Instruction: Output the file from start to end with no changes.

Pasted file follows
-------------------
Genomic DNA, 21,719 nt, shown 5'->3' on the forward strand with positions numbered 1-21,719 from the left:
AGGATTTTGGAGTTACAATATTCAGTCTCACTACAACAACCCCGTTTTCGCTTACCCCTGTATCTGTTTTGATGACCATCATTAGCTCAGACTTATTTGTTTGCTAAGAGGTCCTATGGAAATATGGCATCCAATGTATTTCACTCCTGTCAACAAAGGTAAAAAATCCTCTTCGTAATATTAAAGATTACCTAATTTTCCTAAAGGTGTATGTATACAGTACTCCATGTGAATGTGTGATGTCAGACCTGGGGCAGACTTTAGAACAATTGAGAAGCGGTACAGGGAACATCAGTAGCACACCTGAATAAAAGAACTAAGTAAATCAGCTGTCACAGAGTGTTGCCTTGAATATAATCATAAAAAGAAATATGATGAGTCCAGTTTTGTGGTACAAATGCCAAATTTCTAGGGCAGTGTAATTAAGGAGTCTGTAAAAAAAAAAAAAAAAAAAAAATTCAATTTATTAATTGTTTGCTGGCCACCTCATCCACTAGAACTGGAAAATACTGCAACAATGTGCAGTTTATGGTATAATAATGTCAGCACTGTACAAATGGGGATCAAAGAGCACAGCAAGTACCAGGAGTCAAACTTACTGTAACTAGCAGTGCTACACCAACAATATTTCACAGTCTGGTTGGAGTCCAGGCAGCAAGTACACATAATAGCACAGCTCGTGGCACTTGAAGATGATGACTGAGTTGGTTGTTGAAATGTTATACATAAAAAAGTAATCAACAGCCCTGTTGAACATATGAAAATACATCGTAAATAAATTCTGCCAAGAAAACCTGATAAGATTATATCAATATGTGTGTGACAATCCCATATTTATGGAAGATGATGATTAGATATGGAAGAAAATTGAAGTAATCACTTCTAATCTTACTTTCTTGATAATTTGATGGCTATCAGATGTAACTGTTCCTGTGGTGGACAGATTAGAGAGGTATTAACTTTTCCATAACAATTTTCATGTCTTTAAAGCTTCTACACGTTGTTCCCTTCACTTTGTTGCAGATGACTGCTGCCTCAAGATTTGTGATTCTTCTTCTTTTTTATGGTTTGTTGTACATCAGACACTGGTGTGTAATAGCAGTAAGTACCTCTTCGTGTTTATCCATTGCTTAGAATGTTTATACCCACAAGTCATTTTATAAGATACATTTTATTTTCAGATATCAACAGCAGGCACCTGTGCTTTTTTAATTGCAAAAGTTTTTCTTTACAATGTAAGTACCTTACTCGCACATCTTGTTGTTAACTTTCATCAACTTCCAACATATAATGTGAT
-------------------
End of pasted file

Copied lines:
Genomic DNA, 21,719 nt, shown 5'->3' on the forward strand with positions numbered 1-21,719 from the left:
AGGATTTTGGAGTTACAATATTCAGTCTCACTACAACAACCCCGTTTTCGCTTACCCCTGTATCTGTTTTGATGACCATCATTAGCTCAGACTTATTTGTTTGCTAAGAGGTCCTATGGAAATATGGCATCCAATGTATTTCACTCCTGTCAACAAAGGTAAAAAATCCTCTTCGTAATATTAAAGATTACCTAATTTTCCTAAAGGTGTATGTATACAGTACTCCATGTGAATGTGTGATGTCAGACCTGGGGCAGACTTTAGAACAATTGAGAAGCGGTACAGGGAACATCAGTAGCACACCTGAATAAAAGAACTAAGTAAATCAGCTGTCACAGAGTGTTGCCTTGAATATAATCATAAAAAGAAATATGATGAGTCCAGTTTTGTGGTACAAATGCCAAATTTCTAGGGCAGTGTAATTAAGGAGTCTGTAAAAAAAAAAAAAAAAAAAAAATTCAATTTATTAATTGTTTGCTGGCCACCTCATCCACTAGAACTGGAAAATACTGCAACAATGTGCAGTTTATGGTATAATAATGTCAGCACTGTACAAATGGGGATCAAAGAGCACAGCAAGTACCAGGAGTCAAACTTACTGTAACTAGCAGTGCTACACCAACAATATTTCACAGTCTGGTTGGAGTCCAGGCAGCAAGTACACATAATAGCACAGCTCGTGGCACTTGAAGATGATGACTGAGTTGGTTGTTGAAATGTTATACATAAAAAAGTAATCAACAGCCCTGTTGAACATATGAAAATACATCGTAAATAAATTCTGCCAAGAAAACCTGATAAGATTATATCAATATGTGTGTGACAATCCCATATTTATGGAAGATGATGATTAGATATGGAAGAAAATTGAAGTAATCACTTCTAATCTTACTTTCTTGATAATTTGATGGCTATCAGATGTAACTGTTCCTGTGGTGGACAGATTAGAGAGGTATTAACTTTTCCATAACAATTTTCATGTCTTTAAAGCTTCTACACGTTGTTCCCTTCACTTTGTTGCAGATGACTGCTGCCTCAAGATTTGTGATTCTTCTTCTTTTTTATGGTTTGTTGTACATCAGACACTGGTGTGTAATAGCAGTAAGTACCTCTTCGTGTTTATCCATTGCTTAGAATGTTTATACCCACAAGTCATTTTATAAGATACATTTTATTTTCAGATATCAACAGCAGGCACCTGTGCTTTTTTAATTGCAAAAGTTTTTCTTTACAATGTAAGTACCTTACTCGCACATCTTGTTGTTAACTTTCATCAACTTCCAACATATAATGTGAT